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This is why you should never move to a shorter queue

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Mike Rampton
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You're doing queueing wrong, and it's costing you

You know what it’s like - you’re standing in a queue in the supermarket, and can’t stop looking at the other queue. It’s moving faster than yours. You’re not sure whether to move queues or not, but every time you look at it it seems to be snaking forward, while your one is completely still. So you do it. You leave your queue and join the other one, which immediately grinds to a complete halt. You curse as you watch two people who would’ve been behind you in your old queue get served before you do, before walking home miserable, having waited in line for 15 minutes to buy a single roll of toilet paper and a packet of gum.

You might have thought it a 50/50 gamble as to whether you should’ve jumped ship to the lush, green pastures of the neighbouring queue, but it isn’t. New research shows that actually, it’s always better to stay out, as tempting as it may be to gamble.

A study at Harvard Business School has determined that we make very poor decisions when we’re at the back of a line, out of some intrinsic desire to not be at the end. It’s known as ‘last place aversion’ and can really end up shooting us in the foot.

We’re twice as likely to change queues, and four times as likely to sack the whole thing off and go home empty-handed if there’s nobody behind us - our position in the queue we’re in has more bearing on the decision than the actual speed of the other queue.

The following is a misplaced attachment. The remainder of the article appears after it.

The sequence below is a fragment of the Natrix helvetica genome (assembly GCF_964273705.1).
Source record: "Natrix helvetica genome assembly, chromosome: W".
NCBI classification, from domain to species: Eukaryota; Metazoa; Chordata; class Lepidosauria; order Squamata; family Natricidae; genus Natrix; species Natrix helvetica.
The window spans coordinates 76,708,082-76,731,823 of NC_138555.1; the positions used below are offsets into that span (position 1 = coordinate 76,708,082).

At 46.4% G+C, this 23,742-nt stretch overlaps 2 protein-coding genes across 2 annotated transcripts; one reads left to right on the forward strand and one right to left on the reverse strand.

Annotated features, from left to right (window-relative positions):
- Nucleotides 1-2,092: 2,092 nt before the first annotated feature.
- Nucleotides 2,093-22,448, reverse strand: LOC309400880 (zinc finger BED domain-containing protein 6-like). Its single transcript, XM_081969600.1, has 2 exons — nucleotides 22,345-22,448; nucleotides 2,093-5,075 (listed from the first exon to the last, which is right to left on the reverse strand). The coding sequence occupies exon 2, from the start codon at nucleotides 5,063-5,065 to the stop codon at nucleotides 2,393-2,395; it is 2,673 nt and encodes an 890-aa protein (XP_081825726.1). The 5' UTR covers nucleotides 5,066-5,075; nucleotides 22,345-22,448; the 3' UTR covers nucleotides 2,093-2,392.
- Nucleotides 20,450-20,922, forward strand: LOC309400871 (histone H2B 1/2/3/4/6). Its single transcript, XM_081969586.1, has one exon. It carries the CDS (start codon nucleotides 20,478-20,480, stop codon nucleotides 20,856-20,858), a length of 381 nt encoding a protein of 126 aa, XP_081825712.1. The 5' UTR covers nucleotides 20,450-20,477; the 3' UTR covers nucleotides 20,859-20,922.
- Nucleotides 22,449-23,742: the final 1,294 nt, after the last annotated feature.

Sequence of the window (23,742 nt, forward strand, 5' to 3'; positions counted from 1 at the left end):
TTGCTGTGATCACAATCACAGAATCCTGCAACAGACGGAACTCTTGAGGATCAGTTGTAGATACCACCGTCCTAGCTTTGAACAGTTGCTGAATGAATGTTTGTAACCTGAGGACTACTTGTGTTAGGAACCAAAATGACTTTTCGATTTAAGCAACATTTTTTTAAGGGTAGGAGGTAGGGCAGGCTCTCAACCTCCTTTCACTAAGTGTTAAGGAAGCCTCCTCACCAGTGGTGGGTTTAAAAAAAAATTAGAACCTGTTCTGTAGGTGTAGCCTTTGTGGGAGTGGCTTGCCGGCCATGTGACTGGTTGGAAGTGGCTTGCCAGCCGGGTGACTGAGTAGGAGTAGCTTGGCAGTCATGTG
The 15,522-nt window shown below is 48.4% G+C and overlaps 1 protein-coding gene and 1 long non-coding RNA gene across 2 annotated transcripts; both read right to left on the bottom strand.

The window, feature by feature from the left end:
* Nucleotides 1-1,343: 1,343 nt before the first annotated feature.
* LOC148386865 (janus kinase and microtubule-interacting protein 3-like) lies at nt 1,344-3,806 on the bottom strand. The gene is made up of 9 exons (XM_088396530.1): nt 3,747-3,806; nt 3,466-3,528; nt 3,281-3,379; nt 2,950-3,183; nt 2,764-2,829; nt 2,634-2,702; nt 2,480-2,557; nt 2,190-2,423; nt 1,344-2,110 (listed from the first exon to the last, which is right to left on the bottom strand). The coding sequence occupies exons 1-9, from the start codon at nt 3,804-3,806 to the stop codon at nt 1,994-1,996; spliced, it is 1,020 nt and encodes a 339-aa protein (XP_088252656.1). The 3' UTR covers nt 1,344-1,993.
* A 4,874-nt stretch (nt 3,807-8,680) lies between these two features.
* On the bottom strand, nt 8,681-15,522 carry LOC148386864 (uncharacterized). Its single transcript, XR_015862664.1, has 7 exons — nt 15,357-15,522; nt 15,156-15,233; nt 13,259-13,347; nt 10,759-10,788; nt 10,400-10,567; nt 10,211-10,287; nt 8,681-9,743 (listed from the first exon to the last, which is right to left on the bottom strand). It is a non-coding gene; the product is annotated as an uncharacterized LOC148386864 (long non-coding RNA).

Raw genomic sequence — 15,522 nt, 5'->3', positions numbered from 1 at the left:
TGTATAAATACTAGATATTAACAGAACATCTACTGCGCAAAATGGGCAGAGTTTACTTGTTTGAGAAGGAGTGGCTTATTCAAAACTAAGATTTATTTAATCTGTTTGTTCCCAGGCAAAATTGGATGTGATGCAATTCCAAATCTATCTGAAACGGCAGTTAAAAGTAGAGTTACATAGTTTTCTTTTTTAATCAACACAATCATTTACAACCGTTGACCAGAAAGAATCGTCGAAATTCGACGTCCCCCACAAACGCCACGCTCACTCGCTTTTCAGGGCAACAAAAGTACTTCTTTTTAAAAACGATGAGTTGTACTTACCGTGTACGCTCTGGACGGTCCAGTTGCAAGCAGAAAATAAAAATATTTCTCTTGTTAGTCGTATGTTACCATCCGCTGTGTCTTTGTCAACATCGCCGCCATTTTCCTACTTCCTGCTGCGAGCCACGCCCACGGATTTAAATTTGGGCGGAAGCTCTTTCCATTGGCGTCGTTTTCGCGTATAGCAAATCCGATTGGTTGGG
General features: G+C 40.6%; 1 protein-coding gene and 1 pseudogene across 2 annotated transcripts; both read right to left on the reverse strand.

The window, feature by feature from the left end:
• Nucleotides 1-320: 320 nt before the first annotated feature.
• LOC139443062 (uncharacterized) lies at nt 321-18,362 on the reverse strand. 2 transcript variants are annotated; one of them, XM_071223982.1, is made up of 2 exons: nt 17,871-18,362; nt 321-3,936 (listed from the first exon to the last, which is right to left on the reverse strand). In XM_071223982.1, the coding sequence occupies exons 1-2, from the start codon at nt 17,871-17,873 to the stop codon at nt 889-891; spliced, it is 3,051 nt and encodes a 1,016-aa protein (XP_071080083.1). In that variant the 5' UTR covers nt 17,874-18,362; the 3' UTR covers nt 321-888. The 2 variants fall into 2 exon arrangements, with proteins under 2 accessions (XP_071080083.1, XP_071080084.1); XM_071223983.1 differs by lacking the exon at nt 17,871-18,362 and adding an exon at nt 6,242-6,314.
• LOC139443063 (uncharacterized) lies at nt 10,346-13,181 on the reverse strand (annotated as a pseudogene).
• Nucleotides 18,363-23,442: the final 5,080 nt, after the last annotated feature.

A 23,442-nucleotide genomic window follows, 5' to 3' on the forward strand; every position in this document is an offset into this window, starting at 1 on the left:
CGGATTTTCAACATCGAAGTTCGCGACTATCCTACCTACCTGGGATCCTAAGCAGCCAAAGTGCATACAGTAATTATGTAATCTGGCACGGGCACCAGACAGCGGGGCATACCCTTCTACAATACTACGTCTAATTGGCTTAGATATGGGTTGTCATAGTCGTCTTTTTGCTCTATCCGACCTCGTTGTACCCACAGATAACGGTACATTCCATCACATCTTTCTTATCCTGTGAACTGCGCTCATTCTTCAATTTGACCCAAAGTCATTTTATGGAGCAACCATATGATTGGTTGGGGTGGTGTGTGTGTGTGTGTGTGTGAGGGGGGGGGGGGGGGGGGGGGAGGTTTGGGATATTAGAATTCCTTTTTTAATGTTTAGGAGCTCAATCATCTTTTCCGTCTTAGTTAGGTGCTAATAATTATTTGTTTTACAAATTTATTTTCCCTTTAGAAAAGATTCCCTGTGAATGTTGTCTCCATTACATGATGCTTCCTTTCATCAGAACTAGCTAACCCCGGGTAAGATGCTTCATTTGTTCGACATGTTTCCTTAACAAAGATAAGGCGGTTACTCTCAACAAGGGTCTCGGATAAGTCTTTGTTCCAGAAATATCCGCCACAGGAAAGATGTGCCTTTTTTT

This is why you should never move to a shorter queue

“When we join a queue, we tend to make the most rational choice we can, which usually means joining the shortest queue. But if we see a line moving faster, we might switch without having enough extra information, and we can often get it wrong,” writes researcher Ryan Buell in the study. 

He suggests that, when in such a situation, we really need to look closely at whether the other queue is moving faster or we just feel rubbish because we’re stuck at the back like suckers.

Next time you’re there, nervously stepping from side to side as you look angrily at the people in front of you and jealously at the carefree shoppers in the other line, try to pretend there are people behind you to lessen the panic caused by being at the back. Supposedly the anxiety caused by being in last place is at its strongest at the very start, so letting that fade (or letting someone else join the line and become the sucker at the back) will help.

Or, you know, start keeping more toilet paper in the house.

(Images: iStock)

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Mike Rampton

Mike Rampton will be a ghost one day. A really big one.

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